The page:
Harvest / What's going on with my tomatoes?
Daniel Oles of Promised Land CSA
Photos by Stephen Gabris
Tomatoes with rotten bottoms:
When did your tomatoes form blossoms? Early birds might have planted them in May so they blossomed during extremely wet weeks. Others bought and planted plants with blossoms on them, just when temps reached the nineties in June. Timing made a difference, especially this year. The blossom time is when tomato plants, among others, determine what the fruits will be like. The blossom governs the results. The wrong growing conditions at blossom time produces the equivalent of birth defects.
If you see blossom-end rot or cat-facing on your tomatoes, it is not a matter of rotting in the soil. The damage comes from within. It was caused by too much water or too little water when the blossoms were forming on the plants. (You may read that it is caused by a lack of calcium—true. But it’s because the water couldn’t conduct the calcium the plant needed; it’s not necessarily a lack of calcium in your soil.) You cannot correct blossom-end “rot,” but you can cut it out and eat the fruit—or you may be lucky enough to have lots of other tomatoes whose blossoms developed when you or natural rainfall provided just what they needed.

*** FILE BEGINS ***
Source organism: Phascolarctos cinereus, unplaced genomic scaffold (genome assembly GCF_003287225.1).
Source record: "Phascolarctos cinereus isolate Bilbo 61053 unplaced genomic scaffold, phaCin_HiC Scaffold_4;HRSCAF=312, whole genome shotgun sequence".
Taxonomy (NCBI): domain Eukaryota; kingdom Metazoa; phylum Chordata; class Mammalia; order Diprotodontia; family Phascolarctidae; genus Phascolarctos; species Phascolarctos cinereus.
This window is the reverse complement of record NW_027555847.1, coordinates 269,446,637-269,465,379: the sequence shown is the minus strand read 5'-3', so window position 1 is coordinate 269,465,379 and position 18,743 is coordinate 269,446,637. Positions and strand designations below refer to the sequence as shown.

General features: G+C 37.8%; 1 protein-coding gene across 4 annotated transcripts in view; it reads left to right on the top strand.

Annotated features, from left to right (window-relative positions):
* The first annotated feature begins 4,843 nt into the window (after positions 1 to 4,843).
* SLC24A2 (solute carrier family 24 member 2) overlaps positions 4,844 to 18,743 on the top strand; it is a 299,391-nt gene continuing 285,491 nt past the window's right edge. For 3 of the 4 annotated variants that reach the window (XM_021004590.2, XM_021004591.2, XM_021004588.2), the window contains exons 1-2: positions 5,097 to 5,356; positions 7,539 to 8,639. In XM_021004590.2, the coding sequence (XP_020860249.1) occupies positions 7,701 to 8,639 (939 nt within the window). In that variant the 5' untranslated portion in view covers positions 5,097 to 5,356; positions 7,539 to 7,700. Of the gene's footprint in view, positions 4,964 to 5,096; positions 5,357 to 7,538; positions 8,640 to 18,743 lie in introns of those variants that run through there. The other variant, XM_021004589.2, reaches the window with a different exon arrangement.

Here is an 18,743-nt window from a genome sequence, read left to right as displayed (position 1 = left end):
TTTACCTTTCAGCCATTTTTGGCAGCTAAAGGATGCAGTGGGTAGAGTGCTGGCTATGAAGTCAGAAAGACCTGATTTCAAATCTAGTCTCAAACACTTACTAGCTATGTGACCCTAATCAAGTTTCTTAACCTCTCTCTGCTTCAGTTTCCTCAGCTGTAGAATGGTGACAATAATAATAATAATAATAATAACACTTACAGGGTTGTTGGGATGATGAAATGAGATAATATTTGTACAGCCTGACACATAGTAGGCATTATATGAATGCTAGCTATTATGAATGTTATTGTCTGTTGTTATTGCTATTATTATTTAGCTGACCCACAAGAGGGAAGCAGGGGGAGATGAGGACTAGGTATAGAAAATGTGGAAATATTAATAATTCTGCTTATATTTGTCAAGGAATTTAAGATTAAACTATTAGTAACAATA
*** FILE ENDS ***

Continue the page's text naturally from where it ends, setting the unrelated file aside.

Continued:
Anthracnose, also called “fungal leaf spot,” is completely predictable after a rainy spring. It’s spread by wind and rain splashing onto plant leaves. It produces wet leaf spots on squashes and pumpkins and sunken lesions on their fruits. Tomatoes show quarter-inch sunken spots and get mushy and rotten inside. Beans get dark veins under the leaves. Some plants show pink spore masses or ooze. It’s all from a wet, wet spring.